Let's first consider the easier problem of computing $B(s)$ for a single string $s$. We can employ a greedy strategy:

Find the first occurrence of 'b' in $s$, then find the first occurrence of 'e' after the 'b', then find the first occurrence of 's' after that, find the first occurrence of 's' after that 's', find the first occurrence of 'i' after that, and then find the first occurrence of 'e' after that. Now we have all the letters in "bessie", and we can delete the letters in between them to get an occurrence of "bessie" in $s$. Then, we continue the greedy algorithm on the part of $s$ after that "bessie", until we reach the end of $s$. Since we just go through $s$ once, this is linear time.

**The string has length at most $5000$**

The problem is equivalent to finding the sum of $B(s)$ over all prefixes $s$ of $u$, doing so for all suffixes $u$ of $t$ and summing the results. We will therefore solve that problem for a given $u$ in $\mathcal O(|u|)$, then apply it to all suffixes of $t$, yielding an $\mathcal O(|t|^2)$ solution overall.

Consider applying the greedy algorithm we used for a single $s$ to all prefixes $s$ of $u$. Because the greedy algorithm just repeatedly finds the earliest occurrence of the characters in "bessie", the instances it finds will be the same for all prefixes of $u$; at least, it will be the same for those prefixes $s$ which are long enough to contain that instance.

This means that we can apply the greedy strategy on just $u$ itself, and whenever we find a complete "bessie", we count it for all prefixes which are long enough to contain it. Formally, if there are $k$ characters after an instance of "bessie" that we find, then we add $k + 1$ to the answer.

This takes time linear in the length of $u$ as desired.

**No additional constraints**

We want to optimize the $O(|u|^2)$ solution by simulating all of the greedy algorithms at once. We can do this by noticing that each greedy algorithm can be viewed as a single "token" that's located at some position in the string "bessie". Whenever we encounter the corresponding character of "bessie" in $u$, we move to the next position, and whenever we move past the last character we add $k + 1$ to the answer and move back to the first position in "bessie".

It therefore suffices to go through $t$ itself, and maintain the number of tokens at each position of "bessie". Whenever we look at a character $c$ in $t$, we first add a new token at the first position of "bessie", then move all tokens at a position with character $c$ one step to the right. Whenever we see an "e", if there are $k$ characters remaining in $t$, we add $k + 1$ multiplied by the number of tokens at the end of "bessie" to our answer and move that amount of tokens back to the beginning of "bessie".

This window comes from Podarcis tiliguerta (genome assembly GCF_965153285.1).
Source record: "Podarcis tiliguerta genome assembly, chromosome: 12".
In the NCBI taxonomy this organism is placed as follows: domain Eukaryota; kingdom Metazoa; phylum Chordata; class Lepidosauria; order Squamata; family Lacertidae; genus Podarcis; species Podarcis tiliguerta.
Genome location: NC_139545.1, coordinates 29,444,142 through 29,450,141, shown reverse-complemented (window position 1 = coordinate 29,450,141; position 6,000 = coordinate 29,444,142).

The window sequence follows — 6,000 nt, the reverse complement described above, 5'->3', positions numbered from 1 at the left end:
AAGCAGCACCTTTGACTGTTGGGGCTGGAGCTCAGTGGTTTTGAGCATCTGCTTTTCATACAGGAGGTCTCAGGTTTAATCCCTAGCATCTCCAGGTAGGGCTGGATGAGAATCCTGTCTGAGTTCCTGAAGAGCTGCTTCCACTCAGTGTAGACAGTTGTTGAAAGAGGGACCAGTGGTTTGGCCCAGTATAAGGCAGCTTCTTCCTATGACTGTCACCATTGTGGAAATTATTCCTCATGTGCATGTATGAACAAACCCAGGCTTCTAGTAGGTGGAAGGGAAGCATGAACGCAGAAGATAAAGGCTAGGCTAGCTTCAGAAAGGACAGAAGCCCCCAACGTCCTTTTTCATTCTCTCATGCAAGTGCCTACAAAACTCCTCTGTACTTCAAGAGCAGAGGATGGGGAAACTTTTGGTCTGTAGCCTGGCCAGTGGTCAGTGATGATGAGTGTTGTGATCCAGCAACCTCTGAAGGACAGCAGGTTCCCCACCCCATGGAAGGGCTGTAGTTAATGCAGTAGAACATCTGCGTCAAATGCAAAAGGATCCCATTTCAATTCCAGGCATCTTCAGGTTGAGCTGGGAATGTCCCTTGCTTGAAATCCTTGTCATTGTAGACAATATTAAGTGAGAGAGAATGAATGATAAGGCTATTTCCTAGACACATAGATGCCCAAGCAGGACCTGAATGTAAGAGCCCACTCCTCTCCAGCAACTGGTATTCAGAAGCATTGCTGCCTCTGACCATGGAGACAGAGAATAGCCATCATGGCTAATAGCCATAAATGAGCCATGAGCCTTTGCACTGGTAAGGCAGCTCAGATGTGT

This takes time linear in the length of $t$ which is fast enough.

Danny's code:

import java.io.BufferedReader; import java.io.IOException; import java.io.InputStreamReader; public class Pareidolia { public static void main(String[] args) throws IOException { BufferedReader in = new BufferedReader(new InputStreamReader(System.in)); String string = in.readLine(); long answer = 0; long[] waiting = new long[7]; long rem = string.length(); for (char letter : string.toCharArray()) { waiting[0]++; for (int d = 5; d >= 0; d--) { if (letter == "bessie".charAt(d)) { waiting[d + 1] += waiting[d]; waiting[d] = 0; } } answer += waiting[6] * rem; waiting[0] += waiting[6]; waiting[6] = 0; rem--; } System.out.println(answer); } }

**Alternate solution (no additional constraints)**

For each $i$ from $|t|$ down to $0$, let's compute $total[i]$, the sum of $B(u)$ for all prefixes $u$ of $t[i\dots |t|-1]$ The answer equals the sum of $total[i]$ for all $i$. Define $lst[i]$ to be the minimum index such that $t[i\dots lst[i]-1]$ contains an occurrence of "bessie", or $|t|+1$ if no such index exists. Then if we run the greedy algorithm on $t[i\dots j-1]$:

- If $j<lst[i]$, then the greedy algorithm does not find any "bessie"s.
- Otherwise, if $lst[i]\le j\le |t|$, then the greedy algorithm finds a "bessie" and restarts at $lst[i]$.

It follows that $total[i] = |t|+1-lst[i]+total[lst[i]]$. We can compute $lst$ from left to right by maintaining monotonic pointers $idx[0], \dots, idx[5]$, one for each character of "bessie". To compute $lst[i]$, while there exists some $j$ such that $\texttt{"bessie"}[j] \neq idx[j]$ or $idx[j]< \begin{cases} idx[j-1]+1 & j > 0 \\ i & j = 0 \end{cases}$, increase $idx[j]$. Once we have finished processing all increases, $t[idx[0]], t[idx[1]], \dots, t[idx[5]]$ form the earliest occurrence of "bessie" in $t[i\dots |t|-1]$, so $lst[i]=idx[5]+1$.

As each pointer moves at most $|t|$ times in total, we can compute all entries of $lst$ in $O(|t|)$ total time. After computing $lst$, we can finish by computing $total$ in $O(|t|)$ time.

Ben's code:

t = input() target = "bessie" idx = [0] * len(target) ans = float("inf") lst = [-1] * len(t) for i in range(len(t)): for j in range(len(target)): idx[j] = max(idx[j], i if j == 0 else idx[j - 1] + 1) while idx[j] < len(t) and t[idx[j]] != target[j]: idx[j] += 1 lst[i] = min(idx[-1], len(t)) + 1 total = [0] * (len(t) + 1) # total[i] = sum of answers for prefixes of t[i:] for i in reversed(range(len(lst))): total[i] = len(lst) + 1 - lst[i] if total[i] > 0: total[i] += total[lst[i]] print(sum(total))